Senator Arlen Specter has called for hearings on the Veterans Administration‘s use of a living will workbook called “Your Life, Your Choices: Planning for Future Medical Decisions” (download the guide here). Use off the guide was suspended under the Bush Administration for fear that it may suggest to veterans that they end their life early. Senator Specter states:
This is a slippery slope. When you look at the book it makes people feel like they’re a burden and they should do the decent thing and die. … When a veteran comes back from Iraq, they shouldn’t be given a book like this.
Tammy Duckworth, a veteran who is the Assistant Secretary for the Department of Veterans Affairs, said the guide is “simply a tool.” The east-to-follow workbook answers questions about end-of-life issues and living wills; however, some feel it causes the reader to consider ending his/her life prematurely. Fox news writes:
One section titled, “What Makes Your Life Worth Living?,” offers a checklist of scenarios — the person filling out the form is asked to rate whether life would be worth living under each of them.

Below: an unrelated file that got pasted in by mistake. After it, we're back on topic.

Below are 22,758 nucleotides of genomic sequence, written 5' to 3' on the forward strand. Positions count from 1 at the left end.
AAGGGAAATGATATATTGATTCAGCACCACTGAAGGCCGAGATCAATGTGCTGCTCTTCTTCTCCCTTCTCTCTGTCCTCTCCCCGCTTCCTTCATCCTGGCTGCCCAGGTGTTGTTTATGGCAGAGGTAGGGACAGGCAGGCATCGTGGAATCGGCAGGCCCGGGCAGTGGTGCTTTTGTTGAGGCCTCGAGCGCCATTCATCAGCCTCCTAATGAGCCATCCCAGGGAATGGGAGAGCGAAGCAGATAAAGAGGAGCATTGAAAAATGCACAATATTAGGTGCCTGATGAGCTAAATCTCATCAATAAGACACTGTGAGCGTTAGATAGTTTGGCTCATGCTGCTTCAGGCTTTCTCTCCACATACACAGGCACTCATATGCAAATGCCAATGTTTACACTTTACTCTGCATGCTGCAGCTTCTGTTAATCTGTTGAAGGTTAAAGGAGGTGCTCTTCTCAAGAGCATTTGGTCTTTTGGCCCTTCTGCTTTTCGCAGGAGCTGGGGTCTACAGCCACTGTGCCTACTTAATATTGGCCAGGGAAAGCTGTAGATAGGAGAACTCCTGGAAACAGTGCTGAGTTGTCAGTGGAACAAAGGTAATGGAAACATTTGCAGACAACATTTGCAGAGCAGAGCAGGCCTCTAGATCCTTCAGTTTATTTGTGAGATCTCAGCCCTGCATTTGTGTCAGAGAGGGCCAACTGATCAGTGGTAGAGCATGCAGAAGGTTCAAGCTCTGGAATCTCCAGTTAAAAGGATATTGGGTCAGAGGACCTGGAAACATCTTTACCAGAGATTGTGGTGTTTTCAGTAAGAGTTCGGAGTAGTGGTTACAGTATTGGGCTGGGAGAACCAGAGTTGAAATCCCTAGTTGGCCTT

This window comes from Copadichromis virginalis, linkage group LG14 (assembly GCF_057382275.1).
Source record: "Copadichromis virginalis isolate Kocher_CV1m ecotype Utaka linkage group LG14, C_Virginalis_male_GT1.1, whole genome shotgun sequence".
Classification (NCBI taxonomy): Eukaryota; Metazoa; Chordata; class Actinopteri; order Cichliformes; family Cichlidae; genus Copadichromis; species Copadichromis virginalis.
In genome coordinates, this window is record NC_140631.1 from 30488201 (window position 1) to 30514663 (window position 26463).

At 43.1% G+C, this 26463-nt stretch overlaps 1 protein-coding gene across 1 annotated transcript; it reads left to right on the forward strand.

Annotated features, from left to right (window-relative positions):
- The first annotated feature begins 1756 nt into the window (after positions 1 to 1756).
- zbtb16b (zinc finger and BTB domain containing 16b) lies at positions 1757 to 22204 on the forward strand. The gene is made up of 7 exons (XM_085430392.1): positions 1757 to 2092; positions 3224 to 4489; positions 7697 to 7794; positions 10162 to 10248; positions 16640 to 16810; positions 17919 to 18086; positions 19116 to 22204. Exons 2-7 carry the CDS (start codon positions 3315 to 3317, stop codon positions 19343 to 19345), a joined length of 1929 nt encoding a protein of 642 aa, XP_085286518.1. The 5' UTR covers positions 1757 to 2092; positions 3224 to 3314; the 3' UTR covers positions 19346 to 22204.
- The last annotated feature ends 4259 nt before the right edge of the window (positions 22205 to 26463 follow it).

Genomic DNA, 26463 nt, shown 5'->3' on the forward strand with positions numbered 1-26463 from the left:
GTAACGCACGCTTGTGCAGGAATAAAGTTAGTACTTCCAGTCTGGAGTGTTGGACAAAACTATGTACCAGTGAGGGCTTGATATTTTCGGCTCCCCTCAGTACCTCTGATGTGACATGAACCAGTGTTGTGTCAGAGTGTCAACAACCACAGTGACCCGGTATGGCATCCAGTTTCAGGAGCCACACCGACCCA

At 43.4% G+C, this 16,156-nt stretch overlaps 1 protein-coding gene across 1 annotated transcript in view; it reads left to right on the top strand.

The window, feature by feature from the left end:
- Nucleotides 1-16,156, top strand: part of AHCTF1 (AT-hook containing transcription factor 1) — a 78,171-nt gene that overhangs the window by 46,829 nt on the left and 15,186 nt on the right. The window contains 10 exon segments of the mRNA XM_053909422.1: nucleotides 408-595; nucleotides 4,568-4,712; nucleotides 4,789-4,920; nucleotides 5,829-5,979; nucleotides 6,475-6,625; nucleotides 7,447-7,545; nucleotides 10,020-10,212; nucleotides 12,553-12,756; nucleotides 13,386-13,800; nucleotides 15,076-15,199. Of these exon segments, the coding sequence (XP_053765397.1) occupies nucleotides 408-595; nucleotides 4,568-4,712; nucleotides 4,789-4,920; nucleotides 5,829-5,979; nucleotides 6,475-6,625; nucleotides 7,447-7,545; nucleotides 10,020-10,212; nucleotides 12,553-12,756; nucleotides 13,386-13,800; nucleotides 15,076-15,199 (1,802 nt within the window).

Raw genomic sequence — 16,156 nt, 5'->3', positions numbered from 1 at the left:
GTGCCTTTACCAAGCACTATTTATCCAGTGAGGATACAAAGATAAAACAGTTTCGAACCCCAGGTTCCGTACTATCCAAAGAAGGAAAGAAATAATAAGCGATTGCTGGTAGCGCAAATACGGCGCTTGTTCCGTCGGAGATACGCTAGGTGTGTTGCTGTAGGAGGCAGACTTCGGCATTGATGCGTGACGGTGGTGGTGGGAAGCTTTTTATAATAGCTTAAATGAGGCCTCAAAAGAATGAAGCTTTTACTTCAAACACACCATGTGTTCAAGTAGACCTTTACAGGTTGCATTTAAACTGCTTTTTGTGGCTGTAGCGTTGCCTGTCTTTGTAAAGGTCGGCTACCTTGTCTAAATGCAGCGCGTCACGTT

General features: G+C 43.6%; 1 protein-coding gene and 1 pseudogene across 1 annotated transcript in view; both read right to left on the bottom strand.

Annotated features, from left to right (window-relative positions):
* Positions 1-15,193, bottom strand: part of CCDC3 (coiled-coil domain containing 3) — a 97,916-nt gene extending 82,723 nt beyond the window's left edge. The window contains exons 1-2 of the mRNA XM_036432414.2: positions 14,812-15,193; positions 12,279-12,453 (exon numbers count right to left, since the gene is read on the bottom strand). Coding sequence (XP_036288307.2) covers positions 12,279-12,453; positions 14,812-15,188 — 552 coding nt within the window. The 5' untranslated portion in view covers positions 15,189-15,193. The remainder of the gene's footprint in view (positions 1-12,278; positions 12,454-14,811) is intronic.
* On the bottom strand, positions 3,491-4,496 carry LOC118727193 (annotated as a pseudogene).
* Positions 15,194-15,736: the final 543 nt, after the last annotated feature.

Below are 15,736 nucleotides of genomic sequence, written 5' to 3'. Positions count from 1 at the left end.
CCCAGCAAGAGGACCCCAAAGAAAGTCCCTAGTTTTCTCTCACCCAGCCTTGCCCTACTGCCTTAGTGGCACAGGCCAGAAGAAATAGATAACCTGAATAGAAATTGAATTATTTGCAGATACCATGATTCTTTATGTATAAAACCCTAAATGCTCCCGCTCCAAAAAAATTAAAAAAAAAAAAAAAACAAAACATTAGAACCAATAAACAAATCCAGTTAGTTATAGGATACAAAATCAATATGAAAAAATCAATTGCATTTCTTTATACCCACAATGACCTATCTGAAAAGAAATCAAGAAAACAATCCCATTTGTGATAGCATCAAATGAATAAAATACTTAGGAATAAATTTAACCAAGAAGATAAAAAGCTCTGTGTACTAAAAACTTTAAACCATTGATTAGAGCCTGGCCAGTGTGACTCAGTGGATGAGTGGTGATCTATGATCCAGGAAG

“I am a severe financial burden on my family,” says one of them. “My situation causes severe emotional burden for my family,” says another.
Whether this is political posturing by politicians (see Sara Palin’s “Death Panel” claim) or it’s a legitimate argument that people will be encouraged to die depends on the individual. For some, living wills of any sort are unacceptable; for others, information and the freedom to choose is most important. The politics of this aside, at least the subject is getting attention. Debate, so long as it’s honest and open, is healthy.